would you defend an ex fascist gone teacher irl who abused his job position to bully the students he’s responsible for and outed a hiv positive man to the world causing him to be unemployed for the rest of his life because he was in unrequited love with a girl who died as a victim of his fascist friends? just wondering
(note: I’m not gonna talk about Trump mocking Serge Kovaleski primarily b/c Kovaleski does not ID as disabled and does not want to be used as a political talking point. Which is fair. yes, it was awful. no, you don’t get brownie points for agreeing with me that it was awful. Disabled people have evolved to have thick skin, and a politician mocking us is not new or unsurprising. this list will deal with policy and specific issues facing the broader disability, autistic, d/Deaf//HoH, and neurodivergent communities.)
(other note: I generally use adjective-first language but I probably also used person-first language in here somewhere. I personally prefer to use the former for myself but I respect that other people in this community use different language.)
-the federal site for IDEA has been taken down
-all mentions of disability rights have been deleted from the website
-betsy devos had no idea what the Individuals With Disabilities Education Act was when asked and stated that standards for accommodations in education should be left up to the state (this is a TERRIBLE idea)
-if Obamacare is repealed, we have the most to lose. Most of us will not be able to afford medical expertise or treatment to maintain a basic quality of life. Some of us will die.
-he called one of his books Crippled America. Unironically. Ugh.
-the january 2017 unemployment rate for nondisabled civilians was 4.9. For disabled civilians, it was 11.0. These numbers do not reflect the number of disabled individuals who work inadequate part time jobs, who are institutionalized, or have given up looking for work.
-the US still has not signed the UN documents about the rights of People with Disabilities.
-Justices like Justice Kennedy have historically been swing votes on cases involving disabilities. Justices like Scalia have not. Potential Supreme Court Justice Gorsuch has a very ugly disability rights record, which includes defending a college that fired a professor undergoing chemo when she requested to give her lectures over skype (there was a flu going around on campus and being there would put the staff member in danger due to her suppressed immune system)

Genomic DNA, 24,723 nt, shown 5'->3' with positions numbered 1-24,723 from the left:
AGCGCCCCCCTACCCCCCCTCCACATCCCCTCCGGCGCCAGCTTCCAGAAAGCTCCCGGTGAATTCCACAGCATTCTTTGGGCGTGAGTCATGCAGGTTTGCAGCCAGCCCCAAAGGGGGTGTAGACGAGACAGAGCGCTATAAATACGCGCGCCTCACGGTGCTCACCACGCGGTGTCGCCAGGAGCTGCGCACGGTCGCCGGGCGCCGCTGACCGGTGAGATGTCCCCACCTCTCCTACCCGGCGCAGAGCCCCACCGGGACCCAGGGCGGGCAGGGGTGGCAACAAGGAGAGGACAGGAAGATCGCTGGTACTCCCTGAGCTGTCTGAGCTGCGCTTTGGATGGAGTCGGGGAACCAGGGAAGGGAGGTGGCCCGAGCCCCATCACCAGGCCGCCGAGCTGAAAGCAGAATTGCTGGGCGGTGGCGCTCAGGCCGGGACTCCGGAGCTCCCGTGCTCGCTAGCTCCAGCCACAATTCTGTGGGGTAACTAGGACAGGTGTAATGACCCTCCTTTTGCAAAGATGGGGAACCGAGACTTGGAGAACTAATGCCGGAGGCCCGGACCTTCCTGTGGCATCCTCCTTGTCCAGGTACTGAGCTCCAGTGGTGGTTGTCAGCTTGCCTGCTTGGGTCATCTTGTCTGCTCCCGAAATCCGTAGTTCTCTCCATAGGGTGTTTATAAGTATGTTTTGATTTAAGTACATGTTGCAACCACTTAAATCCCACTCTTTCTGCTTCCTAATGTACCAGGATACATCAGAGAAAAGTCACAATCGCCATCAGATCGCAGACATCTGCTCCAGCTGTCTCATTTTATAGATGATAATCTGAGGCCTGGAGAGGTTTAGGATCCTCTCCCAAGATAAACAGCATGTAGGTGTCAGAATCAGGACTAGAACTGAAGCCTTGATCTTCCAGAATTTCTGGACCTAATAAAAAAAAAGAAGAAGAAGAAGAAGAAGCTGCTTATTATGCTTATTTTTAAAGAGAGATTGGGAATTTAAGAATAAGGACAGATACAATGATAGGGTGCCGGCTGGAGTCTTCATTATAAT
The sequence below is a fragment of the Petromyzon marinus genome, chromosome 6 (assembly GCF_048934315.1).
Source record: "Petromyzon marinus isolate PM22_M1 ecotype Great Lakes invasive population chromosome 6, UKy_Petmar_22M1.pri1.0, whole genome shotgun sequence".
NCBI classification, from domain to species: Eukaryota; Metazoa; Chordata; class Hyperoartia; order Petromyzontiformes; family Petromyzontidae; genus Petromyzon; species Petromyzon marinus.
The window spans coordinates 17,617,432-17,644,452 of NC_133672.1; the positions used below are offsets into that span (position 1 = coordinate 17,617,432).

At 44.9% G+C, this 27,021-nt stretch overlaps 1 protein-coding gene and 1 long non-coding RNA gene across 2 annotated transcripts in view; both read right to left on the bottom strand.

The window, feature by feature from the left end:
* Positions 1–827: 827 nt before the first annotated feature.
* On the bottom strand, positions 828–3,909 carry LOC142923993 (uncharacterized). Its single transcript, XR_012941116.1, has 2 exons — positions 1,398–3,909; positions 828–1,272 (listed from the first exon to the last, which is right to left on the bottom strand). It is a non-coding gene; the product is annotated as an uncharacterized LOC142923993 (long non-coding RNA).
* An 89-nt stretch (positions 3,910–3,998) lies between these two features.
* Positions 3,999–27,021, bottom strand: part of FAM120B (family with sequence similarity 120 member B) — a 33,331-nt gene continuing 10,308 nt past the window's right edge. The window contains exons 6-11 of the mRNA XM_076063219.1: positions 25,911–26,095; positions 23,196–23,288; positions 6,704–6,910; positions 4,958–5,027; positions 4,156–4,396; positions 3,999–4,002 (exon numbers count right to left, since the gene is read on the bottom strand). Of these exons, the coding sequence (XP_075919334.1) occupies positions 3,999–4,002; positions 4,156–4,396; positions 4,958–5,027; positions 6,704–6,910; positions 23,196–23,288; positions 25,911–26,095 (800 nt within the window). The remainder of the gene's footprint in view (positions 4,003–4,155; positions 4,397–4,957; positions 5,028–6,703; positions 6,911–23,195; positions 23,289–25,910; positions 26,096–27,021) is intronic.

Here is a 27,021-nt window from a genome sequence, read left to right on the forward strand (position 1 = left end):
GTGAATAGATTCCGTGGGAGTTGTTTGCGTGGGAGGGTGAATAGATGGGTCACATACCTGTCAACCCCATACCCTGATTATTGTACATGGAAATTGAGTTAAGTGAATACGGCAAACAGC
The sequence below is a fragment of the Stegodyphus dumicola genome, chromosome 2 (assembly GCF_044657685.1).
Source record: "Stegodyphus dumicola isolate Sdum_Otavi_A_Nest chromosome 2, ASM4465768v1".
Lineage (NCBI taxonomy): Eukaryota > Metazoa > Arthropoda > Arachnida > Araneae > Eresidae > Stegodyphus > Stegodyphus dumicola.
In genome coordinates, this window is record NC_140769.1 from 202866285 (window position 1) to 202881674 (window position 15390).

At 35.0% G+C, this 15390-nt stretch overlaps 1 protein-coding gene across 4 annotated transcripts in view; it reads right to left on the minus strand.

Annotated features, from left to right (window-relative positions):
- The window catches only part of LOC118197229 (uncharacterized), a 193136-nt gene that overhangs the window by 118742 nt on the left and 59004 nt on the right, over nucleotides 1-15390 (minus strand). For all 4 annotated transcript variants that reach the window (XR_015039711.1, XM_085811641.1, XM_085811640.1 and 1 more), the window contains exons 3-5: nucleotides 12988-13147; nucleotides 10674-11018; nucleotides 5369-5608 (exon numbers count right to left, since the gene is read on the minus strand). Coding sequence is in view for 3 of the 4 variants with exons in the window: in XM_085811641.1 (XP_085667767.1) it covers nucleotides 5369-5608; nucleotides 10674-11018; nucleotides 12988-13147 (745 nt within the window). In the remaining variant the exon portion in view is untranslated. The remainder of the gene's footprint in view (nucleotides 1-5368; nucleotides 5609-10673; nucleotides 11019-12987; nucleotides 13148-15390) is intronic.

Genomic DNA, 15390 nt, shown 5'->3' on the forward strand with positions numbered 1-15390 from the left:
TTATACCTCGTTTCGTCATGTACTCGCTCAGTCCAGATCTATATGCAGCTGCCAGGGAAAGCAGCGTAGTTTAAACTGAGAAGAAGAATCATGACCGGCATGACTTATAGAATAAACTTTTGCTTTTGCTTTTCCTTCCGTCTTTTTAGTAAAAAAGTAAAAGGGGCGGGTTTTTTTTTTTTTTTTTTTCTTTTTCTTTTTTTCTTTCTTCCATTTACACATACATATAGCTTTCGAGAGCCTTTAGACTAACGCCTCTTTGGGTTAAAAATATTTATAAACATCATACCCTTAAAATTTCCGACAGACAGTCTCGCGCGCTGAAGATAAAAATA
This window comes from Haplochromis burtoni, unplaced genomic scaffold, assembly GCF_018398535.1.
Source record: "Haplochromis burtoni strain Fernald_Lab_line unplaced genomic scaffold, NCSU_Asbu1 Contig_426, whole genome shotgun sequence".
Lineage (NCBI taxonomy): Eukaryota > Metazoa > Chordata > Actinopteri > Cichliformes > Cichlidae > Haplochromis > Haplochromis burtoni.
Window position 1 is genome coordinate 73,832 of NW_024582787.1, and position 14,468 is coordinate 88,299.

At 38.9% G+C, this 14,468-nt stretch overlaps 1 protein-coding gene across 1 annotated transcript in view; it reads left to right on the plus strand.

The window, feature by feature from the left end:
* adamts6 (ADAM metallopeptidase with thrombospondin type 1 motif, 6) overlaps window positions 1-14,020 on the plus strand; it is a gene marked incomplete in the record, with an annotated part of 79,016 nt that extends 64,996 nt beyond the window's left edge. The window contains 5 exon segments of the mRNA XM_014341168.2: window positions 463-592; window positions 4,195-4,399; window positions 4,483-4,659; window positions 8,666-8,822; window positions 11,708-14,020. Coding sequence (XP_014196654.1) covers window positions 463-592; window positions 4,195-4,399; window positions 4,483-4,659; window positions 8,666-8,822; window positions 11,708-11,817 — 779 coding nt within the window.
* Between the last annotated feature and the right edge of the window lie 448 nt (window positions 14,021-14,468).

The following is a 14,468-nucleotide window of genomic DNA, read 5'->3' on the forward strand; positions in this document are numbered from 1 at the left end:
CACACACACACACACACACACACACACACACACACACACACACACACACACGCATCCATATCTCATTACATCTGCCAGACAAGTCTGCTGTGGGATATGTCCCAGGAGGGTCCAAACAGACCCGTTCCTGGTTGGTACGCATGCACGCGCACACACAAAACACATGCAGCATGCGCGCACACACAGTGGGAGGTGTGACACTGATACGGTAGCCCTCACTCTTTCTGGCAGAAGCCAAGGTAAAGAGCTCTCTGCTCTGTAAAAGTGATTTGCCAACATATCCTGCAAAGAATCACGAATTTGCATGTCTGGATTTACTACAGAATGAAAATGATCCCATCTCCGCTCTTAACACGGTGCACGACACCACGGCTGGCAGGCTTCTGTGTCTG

-By the time he was elected, Donald Trump had already dealt with at least eight lawsuits concerning lack of basic accessibility (ramps, braille) on his properties
-the Supreme Court case legalizing the sterilization of potentially disabled people without their consent (Buck v. Bell) has never been overturned and has been cited as a legal precedence in a lower court as recently as 2001.
-the Judge Rotenburg Center is still using painful electric shocks on disabled students as punishment, despite the FDA advising them to stop more than two years ago.
-similarly, many disabled people are not paid federal minimum wage b/c section 14c of the “Fair Labor Standards Act” is still on the books and so hundreds of thousands of disabled peoples’ wages are “proportional” to their productivity (compared to an abled worker). Goodwill is one of the most famous companies that exploits this loophole.
-the already gutted SSDI program is even more at risk-Trump has spoken about emulating the British reforms for their disability program. Off the top of my head, I can think of nine or ten different people who died as a result of the recent “fit to work” assessments and bedroom requirements in the UK.
-disabled people depend on the Department of Justice’s civil rights division to enforce the ADA and protect us from blatant discrimination. Trump has already proven that he does not care about the funding or effectiveness of the department, and is willing to destabilize it to forward his political goals.
-Donald Trump is anti-vax and is complacent to that movement’s violent and intolerable rhetoric surrounding autistic and other neurodivergent individuals